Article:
Selling yourself on TV

Ben Lyttleton tells us how Tino Asprilla's desperation for a new club is becoming reality

Tino Asprilla’s search for a job in Colombia has not been going well. This year, the ex-Newcastle striker became the fourth former Colombia international to appear on a prime-time reality TV show in the hope of ingratiating himself with the public and finding work for the future.

Asprilla lined up alongside 17 other contestants, 11 of whom were celebrities mostly from the world of daytime soap operas and manufactured pop music, on Caracol TV’s Desafío 20.05/Cabo Tiburon (Challenge 20.05: Cape Shark). The programme divides the participants into three teams, of Celebrities, Challengers and Survivors (from the last series) and, like a cross between I’m A Celebrity Get Me Out of Here! and The Apprentice, forces them to do trials that they must complete before someone from the losing team gets voted off.

Asprilla, 35, had demanded half the £70,000 prize money on offer just for appearing on the show and promised to wear a tanga – small, Speedo-style trunks – on the set. “I had a few offers to appear on programmes but I accepted this one because I want to get my name out there and then come back to football after the show,” he explained. “The papers write what they want about me, but I want the Colombians to know who I really am.”

They know now that Asprilla was able to eat sea cockroaches – “they tasted like roasted peanuts,” he said – and developed a close friendship with gorgeous model Tatiana de los Rios. Asprilla survived 36 days on the beach before he was voted off – after seven others had gone – in a coup led by soap star Mauricio Ochoa, who was also a fan of Tatiana. “Mauricio betrayed me,” Asprilla said as he headed home. “I’m upset about the mind games that went on there, they were pretty low. But I made some good friendships and had a good experience.”

Asprilla registered a 19 per cent popularity rating on the show’s website, second only to soap star Pedro Luis Falla, and 63 per cent of voters wanted him to be allowed back on the show after his eviction. But the critics were less impressed, claiming the presence of Asprilla added nothing to the programme.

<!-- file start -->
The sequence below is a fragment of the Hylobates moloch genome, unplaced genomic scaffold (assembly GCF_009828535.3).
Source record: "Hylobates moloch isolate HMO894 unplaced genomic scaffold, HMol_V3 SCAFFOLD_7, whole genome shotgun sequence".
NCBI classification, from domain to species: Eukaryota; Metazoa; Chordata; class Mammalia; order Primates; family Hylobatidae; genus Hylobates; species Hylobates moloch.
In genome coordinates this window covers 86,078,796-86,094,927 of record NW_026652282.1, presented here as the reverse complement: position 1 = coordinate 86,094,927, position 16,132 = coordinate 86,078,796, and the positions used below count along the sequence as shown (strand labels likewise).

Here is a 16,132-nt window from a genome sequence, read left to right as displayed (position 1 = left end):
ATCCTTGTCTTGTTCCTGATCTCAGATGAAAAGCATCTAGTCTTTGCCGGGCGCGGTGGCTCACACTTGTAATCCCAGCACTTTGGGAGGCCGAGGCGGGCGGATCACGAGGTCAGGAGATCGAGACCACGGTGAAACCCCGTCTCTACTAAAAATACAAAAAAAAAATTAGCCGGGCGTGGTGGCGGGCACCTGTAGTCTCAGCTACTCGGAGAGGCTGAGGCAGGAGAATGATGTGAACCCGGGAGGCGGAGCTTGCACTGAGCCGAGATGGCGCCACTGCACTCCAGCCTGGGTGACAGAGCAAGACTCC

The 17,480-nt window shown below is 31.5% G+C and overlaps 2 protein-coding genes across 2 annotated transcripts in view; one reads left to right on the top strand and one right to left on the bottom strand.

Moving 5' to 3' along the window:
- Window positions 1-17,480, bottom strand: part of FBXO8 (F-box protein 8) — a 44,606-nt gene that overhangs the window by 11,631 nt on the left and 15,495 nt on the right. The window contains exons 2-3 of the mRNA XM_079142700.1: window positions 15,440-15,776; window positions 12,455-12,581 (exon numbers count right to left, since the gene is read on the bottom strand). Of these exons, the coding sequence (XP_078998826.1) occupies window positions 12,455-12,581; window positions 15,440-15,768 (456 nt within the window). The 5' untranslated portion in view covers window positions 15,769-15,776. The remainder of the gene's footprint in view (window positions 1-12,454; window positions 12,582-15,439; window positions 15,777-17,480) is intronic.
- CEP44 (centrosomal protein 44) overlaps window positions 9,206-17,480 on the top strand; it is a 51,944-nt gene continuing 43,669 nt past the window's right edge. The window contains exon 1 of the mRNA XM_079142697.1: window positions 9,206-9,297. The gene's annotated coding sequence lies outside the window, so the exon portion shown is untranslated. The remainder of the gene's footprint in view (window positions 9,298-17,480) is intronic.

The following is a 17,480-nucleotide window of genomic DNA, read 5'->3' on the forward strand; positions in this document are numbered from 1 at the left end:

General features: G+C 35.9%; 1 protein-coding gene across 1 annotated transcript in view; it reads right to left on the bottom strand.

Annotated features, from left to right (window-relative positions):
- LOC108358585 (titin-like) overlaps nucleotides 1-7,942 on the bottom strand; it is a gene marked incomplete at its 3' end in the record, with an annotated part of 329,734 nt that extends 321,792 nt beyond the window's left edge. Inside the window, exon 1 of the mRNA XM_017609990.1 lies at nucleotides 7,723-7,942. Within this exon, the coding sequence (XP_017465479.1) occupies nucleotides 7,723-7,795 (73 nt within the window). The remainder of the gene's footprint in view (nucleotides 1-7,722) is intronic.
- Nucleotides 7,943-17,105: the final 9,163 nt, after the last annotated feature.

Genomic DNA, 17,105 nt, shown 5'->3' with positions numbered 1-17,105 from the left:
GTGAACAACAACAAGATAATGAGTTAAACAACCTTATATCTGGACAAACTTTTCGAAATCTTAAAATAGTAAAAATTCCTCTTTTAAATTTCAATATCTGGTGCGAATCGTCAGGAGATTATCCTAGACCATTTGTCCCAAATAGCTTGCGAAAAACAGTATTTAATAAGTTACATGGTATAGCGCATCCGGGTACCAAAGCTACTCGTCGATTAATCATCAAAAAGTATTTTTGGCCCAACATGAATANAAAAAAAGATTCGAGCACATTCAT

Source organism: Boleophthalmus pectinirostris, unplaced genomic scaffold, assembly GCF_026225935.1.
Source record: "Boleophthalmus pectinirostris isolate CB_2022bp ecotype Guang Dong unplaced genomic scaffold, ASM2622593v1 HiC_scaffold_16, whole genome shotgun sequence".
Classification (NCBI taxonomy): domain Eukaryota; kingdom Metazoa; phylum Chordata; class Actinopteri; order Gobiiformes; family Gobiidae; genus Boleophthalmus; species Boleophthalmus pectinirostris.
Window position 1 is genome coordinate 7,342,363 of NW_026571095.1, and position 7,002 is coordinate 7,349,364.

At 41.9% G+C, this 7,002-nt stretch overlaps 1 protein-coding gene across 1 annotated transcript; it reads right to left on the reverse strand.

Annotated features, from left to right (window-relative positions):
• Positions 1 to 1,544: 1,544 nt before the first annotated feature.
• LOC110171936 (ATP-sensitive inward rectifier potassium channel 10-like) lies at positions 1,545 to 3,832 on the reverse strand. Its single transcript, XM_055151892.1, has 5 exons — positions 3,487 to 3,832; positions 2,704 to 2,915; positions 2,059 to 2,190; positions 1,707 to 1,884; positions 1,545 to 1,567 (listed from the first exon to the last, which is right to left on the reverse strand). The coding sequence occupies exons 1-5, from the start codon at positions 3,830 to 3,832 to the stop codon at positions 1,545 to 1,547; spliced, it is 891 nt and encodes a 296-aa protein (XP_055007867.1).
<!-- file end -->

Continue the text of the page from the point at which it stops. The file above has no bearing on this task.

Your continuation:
A rival show has gone even bigger on football. Over on channel RCN is Las Isla de los Famosos: Una Aventura Pirata (Island of the Famous: A Pirate Adventure) starring three ex-Colombia stars, among them goalkeeper Rene Higuita, who last year was sacked by Aucas in Ecuador for failing a drugs test. It was the second time in two years that Higuita had tested positive for cocaine. He was also jailed for six months in June 1993 for acting as a go-between in a kidnap scandal involving the daughter of one of drug baron Pablo Escobar’s associates. More recently, he has been trying to persuade his compatriot and former Nobel Prize winner Gabriel Garcia Marquez to write his lfe story.

Higuita was quick to advertise his services to any watching coaches. “I am fitter than ever now and mentally stronger,” he said after landing on Las Perlas, the island near Panama in the Pacific Ocean. “I will be an asset to my next team and I am happy that people can now see my good side and not only focus on the mistakes I have made.” Higuita is the current favourite to win the programme. “He deserves to win because he has suffered so much in his life,” said his wife. “He is proof that someone can change.”

Once a “pirate” is voted off, he spends two days on the Island of the Dead, where he can be voted back on to the main island by viewers. That is what happened to Higuita’s former international colleague Ricardo Pérez, who was sent to the other island but given another chance after viewers judged him to be “Sexiest Man on the Show”. Another ex-Colombia star, Leonel Alvarez, boosted his popularity with a karaoke performance that ended with a comical striptease, but it could be too little, too late if Higuita’s popularity continues.

Asprilla, meanwhile, is left to watch both programmes following his eviction. The job offers have not been flowing in since he left Cape Shark and he remains without a club. In true reality TV show style, he was offered an advertising endorsement deal following his performance, but even that was tragi-comic: the deal was from Carpe Diem, a South American brand of deodorant.

From WSC 219 May 2005. What was happening this month